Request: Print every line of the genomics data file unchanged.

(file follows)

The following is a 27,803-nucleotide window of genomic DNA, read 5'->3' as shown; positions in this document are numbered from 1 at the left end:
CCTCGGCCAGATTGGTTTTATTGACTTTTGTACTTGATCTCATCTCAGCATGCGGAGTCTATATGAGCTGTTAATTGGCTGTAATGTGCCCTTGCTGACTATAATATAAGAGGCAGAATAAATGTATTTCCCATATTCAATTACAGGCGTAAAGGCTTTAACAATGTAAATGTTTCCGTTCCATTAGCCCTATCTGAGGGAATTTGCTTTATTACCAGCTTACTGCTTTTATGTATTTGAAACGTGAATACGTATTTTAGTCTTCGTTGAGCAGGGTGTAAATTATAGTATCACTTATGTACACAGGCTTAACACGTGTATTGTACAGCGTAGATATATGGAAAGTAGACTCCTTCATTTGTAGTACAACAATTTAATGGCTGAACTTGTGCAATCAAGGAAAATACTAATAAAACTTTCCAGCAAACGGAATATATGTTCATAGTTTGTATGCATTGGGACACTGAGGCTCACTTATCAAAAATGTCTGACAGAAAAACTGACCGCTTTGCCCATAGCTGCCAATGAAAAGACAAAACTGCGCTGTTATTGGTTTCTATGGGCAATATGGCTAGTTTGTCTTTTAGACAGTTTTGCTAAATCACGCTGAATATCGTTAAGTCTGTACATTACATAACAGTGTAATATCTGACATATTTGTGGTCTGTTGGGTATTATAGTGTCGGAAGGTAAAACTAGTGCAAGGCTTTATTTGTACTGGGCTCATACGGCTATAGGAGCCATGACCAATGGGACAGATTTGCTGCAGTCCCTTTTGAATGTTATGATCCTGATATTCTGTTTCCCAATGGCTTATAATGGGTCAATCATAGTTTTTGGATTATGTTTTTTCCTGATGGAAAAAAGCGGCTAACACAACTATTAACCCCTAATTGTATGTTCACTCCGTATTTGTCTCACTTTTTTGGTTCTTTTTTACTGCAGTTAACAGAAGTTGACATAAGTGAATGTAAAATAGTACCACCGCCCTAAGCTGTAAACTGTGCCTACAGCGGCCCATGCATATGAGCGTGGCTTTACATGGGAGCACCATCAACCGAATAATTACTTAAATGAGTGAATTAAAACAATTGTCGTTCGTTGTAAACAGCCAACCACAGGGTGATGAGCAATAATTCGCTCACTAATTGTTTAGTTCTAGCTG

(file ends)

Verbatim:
The following is a 27,803-nucleotide window of genomic DNA, read 5'->3' as shown; positions in this document are numbered from 1 at the left end:
CCTCGGCCAGATTGGTTTTATTGACTTTTGTACTTGATCTCATCTCAGCATGCGGAGTCTATATGAGCTGTTAATTGGCTGTAATGTGCCCTTGCTGACTATAATATAAGAGGCAGAATAAATGTATTTCCCATATTCAATTACAGGCGTAAAGGCTTTAACAATGTAAATGTTTCCGTTCCATTAGCCCTATCTGAGGGAATTTGCTTTATTACCAGCTTACTGCTTTTATGTATTTGAAACGTGAATACGTATTTTAGTCTTCGTTGAGCAGGGTGTAAATTATAGTATCACTTATGTACACAGGCTTAACACGTGTATTGTACAGCGTAGATATATGGAAAGTAGACTCCTTCATTTGTAGTACAACAATTTAATGGCTGAACTTGTGCAATCAAGGAAAATACTAATAAAACTTTCCAGCAAACGGAATATATGTTCATAGTTTGTATGCATTGGGACACTGAGGCTCACTTATCAAAAATGTCTGACAGAAAAACTGACCGCTTTGCCCATAGCTGCCAATGAAAAGACAAAACTGCGCTGTTATTGGTTTCTATGGGCAATATGGCTAGTTTGTCTTTTAGACAGTTTTGCTAAATCACGCTGAATATCGTTAAGTCTGTACATTACATAACAGTGTAATATCTGACATATTTGTGGTCTGTTGGGTATTATAGTGTCGGAAGGTAAAACTAGTGCAAGGCTTTATTTGTACTGGGCTCATACGGCTATAGGAGCCATGACCAATGGGACAGATTTGCTGCAGTCCCTTTTGAATGTTATGATCCTGATATTCTGTTTCCCAATGGCTTATAATGGGTCAATCATAGTTTTTGGATTATGTTTTTTCCTGATGGAAAAAAGCGGCTAACACAACTATTAACCCCTAATTGTATGTTCACTCCGTATTTGTCTCACTTTTTTGGTTCTTTTTTACTGCAGTTAACAGAAGTTGACATAAGTGAATGTAAAATAGTACCACCGCCCTAAGCTGTAAACTGTGCCTACAGCGGCCCATGCATATGAGCGTGGCTTTACATGGGAGCACCATCAACCGAATAATTACTTAAATGAGTGAATTAAAACAATTGTCGTTCGTTGTAAACAGCCAACCACAGGGTGATGAGCAATAATTCGCTCACTAATTGTTTAGTTCTAGCTG